Venture Capitalist

Venture capitalists (VCs) typically work at venture capital firms where they evaluate early-stage companies that are seeking support from investors. They review business plans and financial information provided by the businesses (often startups) to predict which companies will provide the highest returns for their clients or identify companies that may be poised to become the next Google or Facebook. It is often said that for every ten investments made by a VC firm, they hope for one star, count on a couple of moderate successes, and expect seven failures. Some firms, known as private equity firms (also described as financial sponsors), invest in companies with some early success and they often leverage up to buy these firms with the hope of seeing their investment multiply over time. Some private equity firms specialize in turnarounds and may be the firms tagged as “vulture capitalists” by media.

Insurance Careers


Actuaries analyze risk using math and financial theory to help a company make pricing or financial decisions. They ensure prices for insurance are set to a level that will cover all claims and still return a profit. At least an undergraduate degree is typically required to become an actuary, usually in mathematics, statistics, or actuarial science, but advancement in this career is dependent on passing a series of actuarial exams that require a significant amount of preparation. According to the BLS, as of 2018 actuaries earned a median wage of $102,880 and the top-paid 10% earned $186,110 or more per year.10

Claims Analyst

Claims analysts review liability or insurance claims to determine if they are eligible for reimbursement. They collect information on submitted claims and review the policy to determine eligibility. Claims analysts also negotiate claim payments and ensure payment accuracy. Bachelor’s degrees are normally the minimum requirement for this position, but master’s degree holders may command higher salaries.

Underwriting Agent

Insurance underwriters review insurance applications to determine whether or not to offer insurance to an applicant, along with the price to charge for coverage. They may analyze data such as the value of the property, vehicle, or person to be insured and evaluate the associated risk. They try to strike a balance between risk and caution in order to protect the insurance company for whom they work, but also to earn money for the company through insurance premiums. Insurance underwriters earned a median annual salary of $69,380 as of May 2018 according to the BLS.9

Additional Resources

Frequently Asked Questions

How do I start a career in accounting?

The first step to starting an accounting career is to pursue a bachelor’s degree. You may get an undergraduate degree in accounting, finance, business, or another field related to accounting. For those prospective accountants who are especially motivated, pursuing a master’s in accounting degree will offer the most opportunities and make you a more competitive candidate for potential job openings.

What kind of salary can I expect with an accounting career or a finance career?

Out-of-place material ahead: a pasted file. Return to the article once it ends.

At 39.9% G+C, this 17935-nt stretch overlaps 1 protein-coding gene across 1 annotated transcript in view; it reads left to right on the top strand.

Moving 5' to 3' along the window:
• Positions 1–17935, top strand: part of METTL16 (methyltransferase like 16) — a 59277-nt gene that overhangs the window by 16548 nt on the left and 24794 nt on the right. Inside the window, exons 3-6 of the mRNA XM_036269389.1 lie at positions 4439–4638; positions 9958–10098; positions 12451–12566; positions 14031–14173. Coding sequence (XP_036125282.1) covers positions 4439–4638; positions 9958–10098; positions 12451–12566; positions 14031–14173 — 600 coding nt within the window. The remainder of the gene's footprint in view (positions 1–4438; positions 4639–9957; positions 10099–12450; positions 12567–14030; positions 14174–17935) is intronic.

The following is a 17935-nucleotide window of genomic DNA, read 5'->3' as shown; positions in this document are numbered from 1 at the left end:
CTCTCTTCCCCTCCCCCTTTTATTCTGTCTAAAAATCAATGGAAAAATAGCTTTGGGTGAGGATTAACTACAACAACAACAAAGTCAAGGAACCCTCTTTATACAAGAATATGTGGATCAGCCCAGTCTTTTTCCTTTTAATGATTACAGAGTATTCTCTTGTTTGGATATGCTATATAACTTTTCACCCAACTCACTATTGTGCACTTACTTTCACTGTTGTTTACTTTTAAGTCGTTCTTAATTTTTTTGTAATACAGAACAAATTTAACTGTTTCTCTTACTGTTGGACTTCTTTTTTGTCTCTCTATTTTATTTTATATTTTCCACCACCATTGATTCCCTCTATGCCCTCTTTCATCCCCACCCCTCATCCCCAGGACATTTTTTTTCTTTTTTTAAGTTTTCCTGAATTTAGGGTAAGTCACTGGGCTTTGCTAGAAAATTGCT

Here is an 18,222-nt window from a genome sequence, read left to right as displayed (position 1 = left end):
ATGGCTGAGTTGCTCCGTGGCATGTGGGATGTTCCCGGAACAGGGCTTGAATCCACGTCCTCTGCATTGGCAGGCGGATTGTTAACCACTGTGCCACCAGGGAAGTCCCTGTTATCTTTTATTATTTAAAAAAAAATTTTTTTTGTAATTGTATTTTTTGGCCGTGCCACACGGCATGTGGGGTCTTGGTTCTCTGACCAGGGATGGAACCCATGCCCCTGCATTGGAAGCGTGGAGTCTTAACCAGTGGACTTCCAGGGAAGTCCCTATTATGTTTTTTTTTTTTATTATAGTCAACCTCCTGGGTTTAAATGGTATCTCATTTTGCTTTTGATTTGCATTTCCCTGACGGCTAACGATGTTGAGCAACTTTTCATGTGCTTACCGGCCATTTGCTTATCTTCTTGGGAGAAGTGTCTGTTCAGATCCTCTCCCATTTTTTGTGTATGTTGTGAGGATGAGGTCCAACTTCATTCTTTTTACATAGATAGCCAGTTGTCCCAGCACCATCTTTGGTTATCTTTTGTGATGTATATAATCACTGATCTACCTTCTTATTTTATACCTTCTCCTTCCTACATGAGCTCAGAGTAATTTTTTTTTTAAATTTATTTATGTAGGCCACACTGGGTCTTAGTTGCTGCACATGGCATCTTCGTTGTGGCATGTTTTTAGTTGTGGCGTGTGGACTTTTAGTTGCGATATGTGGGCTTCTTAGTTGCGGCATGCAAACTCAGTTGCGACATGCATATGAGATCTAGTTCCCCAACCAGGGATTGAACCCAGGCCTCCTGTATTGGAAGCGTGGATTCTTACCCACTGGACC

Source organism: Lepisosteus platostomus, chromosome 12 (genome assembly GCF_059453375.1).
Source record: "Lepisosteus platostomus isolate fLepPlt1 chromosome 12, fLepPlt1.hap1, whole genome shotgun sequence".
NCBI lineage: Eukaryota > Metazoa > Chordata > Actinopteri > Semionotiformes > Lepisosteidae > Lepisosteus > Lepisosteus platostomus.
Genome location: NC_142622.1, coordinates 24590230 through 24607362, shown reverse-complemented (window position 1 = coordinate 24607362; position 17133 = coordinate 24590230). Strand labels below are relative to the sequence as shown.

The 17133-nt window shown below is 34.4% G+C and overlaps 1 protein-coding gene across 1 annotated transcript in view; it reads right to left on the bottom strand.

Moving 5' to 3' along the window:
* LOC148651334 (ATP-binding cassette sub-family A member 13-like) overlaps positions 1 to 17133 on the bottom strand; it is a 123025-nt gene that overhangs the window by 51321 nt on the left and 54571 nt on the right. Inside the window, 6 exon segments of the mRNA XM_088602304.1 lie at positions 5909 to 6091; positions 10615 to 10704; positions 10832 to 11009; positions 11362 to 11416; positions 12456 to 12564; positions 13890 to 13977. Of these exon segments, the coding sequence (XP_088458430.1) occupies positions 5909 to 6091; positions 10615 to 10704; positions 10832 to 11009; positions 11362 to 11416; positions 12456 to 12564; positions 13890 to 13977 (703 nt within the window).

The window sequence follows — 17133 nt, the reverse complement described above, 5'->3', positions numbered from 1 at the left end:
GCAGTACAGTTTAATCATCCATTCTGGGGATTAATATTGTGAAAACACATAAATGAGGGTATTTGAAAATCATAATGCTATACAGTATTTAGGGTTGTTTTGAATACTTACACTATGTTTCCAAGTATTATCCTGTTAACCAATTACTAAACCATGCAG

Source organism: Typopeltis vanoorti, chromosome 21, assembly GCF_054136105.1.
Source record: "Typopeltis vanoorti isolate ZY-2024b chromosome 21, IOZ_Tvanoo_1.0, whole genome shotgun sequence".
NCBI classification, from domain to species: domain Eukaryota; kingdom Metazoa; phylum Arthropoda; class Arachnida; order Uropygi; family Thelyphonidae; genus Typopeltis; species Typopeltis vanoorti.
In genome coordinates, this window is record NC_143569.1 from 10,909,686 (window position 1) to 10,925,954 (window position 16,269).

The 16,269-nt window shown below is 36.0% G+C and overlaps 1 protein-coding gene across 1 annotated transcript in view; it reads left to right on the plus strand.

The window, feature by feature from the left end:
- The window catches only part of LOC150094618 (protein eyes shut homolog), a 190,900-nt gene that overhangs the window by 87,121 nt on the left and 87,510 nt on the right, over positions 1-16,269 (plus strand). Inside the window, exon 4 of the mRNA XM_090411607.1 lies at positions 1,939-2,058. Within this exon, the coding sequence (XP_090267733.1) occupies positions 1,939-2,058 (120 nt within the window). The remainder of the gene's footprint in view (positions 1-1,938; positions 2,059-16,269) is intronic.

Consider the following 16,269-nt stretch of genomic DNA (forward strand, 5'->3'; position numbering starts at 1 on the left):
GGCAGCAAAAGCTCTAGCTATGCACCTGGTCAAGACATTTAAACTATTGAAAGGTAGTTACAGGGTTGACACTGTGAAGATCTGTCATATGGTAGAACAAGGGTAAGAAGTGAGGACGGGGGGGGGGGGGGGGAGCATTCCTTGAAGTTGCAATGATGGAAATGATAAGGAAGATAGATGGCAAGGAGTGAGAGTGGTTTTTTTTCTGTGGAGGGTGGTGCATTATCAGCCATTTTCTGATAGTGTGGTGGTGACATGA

Salaries vary widely in the broad range of accounting and finance careers. Salary also depends on variables such as geographic location, location type (rural versus city), years of experience, and degree. Jobs such as hedge fund manager can command millions per year (though not typical), while jobs such as budget analysts may command as little as $48,300.4,8

What types of jobs are offered in accounting and finance?

The fields of accounting and finance are broad and offer plenty of job opportunities for those with a degree, experience, and/or interest in the field. You can read more about specific accounting and finance jobs on this page. From forensic accounting to auditing to investing to advising, you are sure to find a job that suits you in this extensive field.

1. Bureau of Labor Statistics, Occupational Outlook Handbook, Accountants and Auditors: https://www.bls.gov/ooh/Business-and-Financial/Accountants-and-auditors.htm
2. Bureau of Labor Statistics, Occupational Outlook Handbook, Personal Financial Advisors: https://www.bls.gov/ooh/business-and-financial/personal-financial-advisors.htm
3. Bureau of Labor Statistics, Occupational Outlook Handbook, Financial Managers: https://www.bls.gov/ooh/management/financial-managers.htm
4. Bureau of Labor Statistics, Occupational Outlook Handbook, Budget Analysts: https://www.bls.gov/ooh/business-and-financial/budget-analysts.htm
5. Bureau of Labor Statistics, Occupational Outlook Handbook, Financial Analysts: https://www.bls.gov/ooh/business-and-financial/financial-analysts.htm
6. Travers, Frank J. Investment Manager Analysis. John Wiley & Sons, 2011.
7. Business Insider: https://www.businessinsider.com/
8. Vault Editors. The MBA Career Bible. New York: Vault Inc, 2006.
9. Bureau of Labor Statistics, Occupational Outlook Handbook, Insurance Underwriters: https://www.bls.gov/ooh/business-and-financial/insurance-underwriters.htm
10. Bureau of Labor Statistics, Occupational Outlook Handbook, Actuaries: https://www.bls.gov/ooh/math/actuaries.htm
11. Economia, “Deloitte takes over PwC as world’s largest firm:” https://economia.icaew.com/en/news/february-2017/deloitte-overtakes-pwc-as-worlds-largest-firm
12. Investopedia, Trust Company: https://www.investopedia.com/terms/t/trustcompany.asp
13. Mergers & Inquisitions, A Week in the Life of an Investment Banking Analyst: https://www.mergersandinquisitions.com/investment-banking-analyst-job/
14. Investopedia, The Big Four: https://www.investopedia.com/terms/b/bigfour.asp
15. Crush the CPA Exam, Salary Breakdown of the Big Four Accounting Firms: https://crushthecpaexam.com/salary-breakdown-of-the-big-4-accounting-firms/